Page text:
Eating inside of this restaurant, within these walls and this environment, is such an integral part of what we do. Our food is outstanding. People are eating it in 100-degree weather outside with flies and rain. So people come for the food, but there’s also something very magical about this space. It’s really freaking cool. At the end of the day, when we provide the community with cool places to come, it’s an outstanding little city.
We created a couple of dishes that sort of give a nod to Miami. We do foie gras seared with locally made guava jam. However, it’s still very authentically French—and it took off. We had lines down the street when we first opened. It was just so overwhelming to see that, yes, people don’t only want to eat Cuban food in Hialeah.
It’s wonderful because people come here from all over the city to eat here now. I’m so blessed and grateful for that. We still have the older community that really doesn’t branch out to other parts of Miami, so they come here, and this is their little gateway to something different. I’m so proud of that. I look at my private audience of my own little girl growing up, and I’m like, “This is for you, kid. You could have had a croque-madame when you were 12 years old.”
How do you familiarize new customers with French cuisine?
We enjoy the experience of having a conversation with people here. We’ve been open a long time now. We have a regular customer base, but in the beginning, it was a lot of explaining. Particularly super duper locals that don’t even speak English. And it’s not even English—it’s freaking French. Like what’s Coq au Vin? Or what’s foie gras? People legitimately may have not experienced that in their life. So we like to have conversations with people. I love talking to people about our food and our wine.
People come here to learn. Guests come here to learn. They love that we know that stuff. They love that we can tell them what they’re drinking, what they’re eating, and how they should eat it. For example, how do you eat escargot? It’s all good. Eat it with your hands if you want, we don’t care. No one’s going to judge you—we all have those Pretty Woman moments where the escargot goes flying across the room because of the little utensils. It’s great.
Do you speak French in the restaurant?
Most of our staff is born and raised in Miami. A lot of our staff weren’t even English speaking when they started and have simultaneously learned English and French. Our first server started off as a busboy and had never even waited tables before. He’d just recently come here from Cuba and didn’t speak a word of English. This person can now not only sell you the Frenchiest thing in the world, but has learned about wine and can explain to you the story of some of the most profound, beautiful wines that we have on our list. That is so badass.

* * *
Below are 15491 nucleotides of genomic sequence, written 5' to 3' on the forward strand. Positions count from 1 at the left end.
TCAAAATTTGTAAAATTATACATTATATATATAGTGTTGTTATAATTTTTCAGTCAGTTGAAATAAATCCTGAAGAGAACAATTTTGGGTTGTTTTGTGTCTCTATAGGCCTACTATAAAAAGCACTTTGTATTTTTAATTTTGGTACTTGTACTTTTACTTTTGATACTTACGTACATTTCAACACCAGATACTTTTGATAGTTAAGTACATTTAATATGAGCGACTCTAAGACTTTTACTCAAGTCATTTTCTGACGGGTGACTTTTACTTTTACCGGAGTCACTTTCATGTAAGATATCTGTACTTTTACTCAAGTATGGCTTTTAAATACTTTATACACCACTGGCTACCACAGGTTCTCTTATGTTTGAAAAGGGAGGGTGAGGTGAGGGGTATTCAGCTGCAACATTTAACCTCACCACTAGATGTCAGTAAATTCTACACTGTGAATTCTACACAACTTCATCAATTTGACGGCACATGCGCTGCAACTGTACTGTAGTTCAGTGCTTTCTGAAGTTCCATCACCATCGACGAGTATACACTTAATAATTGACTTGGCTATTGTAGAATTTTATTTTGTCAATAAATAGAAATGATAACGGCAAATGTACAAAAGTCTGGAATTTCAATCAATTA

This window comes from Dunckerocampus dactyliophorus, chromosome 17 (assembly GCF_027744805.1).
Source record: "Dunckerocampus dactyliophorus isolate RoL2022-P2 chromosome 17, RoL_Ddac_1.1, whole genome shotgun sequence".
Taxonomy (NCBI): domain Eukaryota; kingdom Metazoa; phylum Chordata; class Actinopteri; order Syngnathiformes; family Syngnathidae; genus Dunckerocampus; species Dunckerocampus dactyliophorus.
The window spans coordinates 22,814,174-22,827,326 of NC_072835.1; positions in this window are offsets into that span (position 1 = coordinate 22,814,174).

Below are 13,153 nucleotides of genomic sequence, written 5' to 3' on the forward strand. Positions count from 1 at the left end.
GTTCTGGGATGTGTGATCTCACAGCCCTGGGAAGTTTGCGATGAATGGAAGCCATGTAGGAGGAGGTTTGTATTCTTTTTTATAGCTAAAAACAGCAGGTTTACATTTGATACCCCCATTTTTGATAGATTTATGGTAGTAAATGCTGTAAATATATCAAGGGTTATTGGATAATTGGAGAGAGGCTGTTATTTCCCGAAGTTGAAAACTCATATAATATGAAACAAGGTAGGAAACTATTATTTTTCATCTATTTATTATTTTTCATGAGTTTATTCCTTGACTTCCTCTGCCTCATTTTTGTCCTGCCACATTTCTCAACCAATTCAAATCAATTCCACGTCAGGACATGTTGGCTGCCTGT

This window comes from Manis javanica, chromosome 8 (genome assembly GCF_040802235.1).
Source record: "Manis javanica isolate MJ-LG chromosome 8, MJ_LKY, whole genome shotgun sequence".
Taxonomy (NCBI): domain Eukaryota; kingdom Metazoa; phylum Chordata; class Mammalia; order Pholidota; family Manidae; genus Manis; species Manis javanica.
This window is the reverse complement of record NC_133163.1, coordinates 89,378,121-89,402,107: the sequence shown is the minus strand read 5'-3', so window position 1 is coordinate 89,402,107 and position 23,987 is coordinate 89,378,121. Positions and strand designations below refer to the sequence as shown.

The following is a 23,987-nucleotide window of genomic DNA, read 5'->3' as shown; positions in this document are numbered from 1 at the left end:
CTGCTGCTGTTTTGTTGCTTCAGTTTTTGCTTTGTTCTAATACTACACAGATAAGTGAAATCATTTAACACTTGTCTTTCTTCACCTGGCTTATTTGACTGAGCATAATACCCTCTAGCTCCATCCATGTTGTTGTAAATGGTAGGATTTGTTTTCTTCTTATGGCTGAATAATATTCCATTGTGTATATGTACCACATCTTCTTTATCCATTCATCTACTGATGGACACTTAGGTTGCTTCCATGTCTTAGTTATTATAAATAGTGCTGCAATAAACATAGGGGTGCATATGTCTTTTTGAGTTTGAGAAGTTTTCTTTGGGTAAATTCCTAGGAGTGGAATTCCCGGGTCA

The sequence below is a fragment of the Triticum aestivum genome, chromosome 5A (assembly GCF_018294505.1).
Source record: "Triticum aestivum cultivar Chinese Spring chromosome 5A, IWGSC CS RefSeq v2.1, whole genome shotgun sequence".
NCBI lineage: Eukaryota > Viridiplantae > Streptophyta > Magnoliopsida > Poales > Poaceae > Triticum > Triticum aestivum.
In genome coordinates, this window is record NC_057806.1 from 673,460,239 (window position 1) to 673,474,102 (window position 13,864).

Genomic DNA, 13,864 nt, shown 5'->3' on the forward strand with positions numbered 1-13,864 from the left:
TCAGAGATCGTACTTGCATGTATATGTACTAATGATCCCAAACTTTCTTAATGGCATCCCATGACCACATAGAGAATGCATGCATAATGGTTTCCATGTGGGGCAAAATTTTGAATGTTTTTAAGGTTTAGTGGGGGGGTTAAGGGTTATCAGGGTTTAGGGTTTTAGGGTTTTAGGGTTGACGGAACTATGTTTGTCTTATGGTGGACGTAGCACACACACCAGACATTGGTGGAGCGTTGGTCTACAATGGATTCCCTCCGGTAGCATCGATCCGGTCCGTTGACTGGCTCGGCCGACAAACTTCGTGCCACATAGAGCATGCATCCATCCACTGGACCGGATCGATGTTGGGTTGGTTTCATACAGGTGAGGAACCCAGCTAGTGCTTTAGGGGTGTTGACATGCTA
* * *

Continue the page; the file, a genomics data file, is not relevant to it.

What impact has La Fresa had on the Hialeah community at large?
In terms of pushing the envelope and offering a really authentic experience, I think we certainly sort of pioneered that. We’re starting to see people push the envelope a little more. Now I see younger people opening restaurants here. Are they doing cuisine that’s not Cuban? Not necessarily, but they are doing things differently. They’re changing up the game. They’re not doing your traditional mom-and-pop Cuban restaurant. They’re giving it their own twist, their own spin. People are getting a little bit more confident and knowing that you don’t only need to do Cuban food in Hialeah. I’m so proud of how the city’s grown in even five years.
La Fresa Francesa was just one of the perspectives we soaked in to celebrate Latinx businesses. Check out these restauranteurs as they share their passion for Miami’s rich Latin community and all the deliciousness that comes with it.
Photos of La Fresa Francesa on Yelp; interview by Emily Washcovick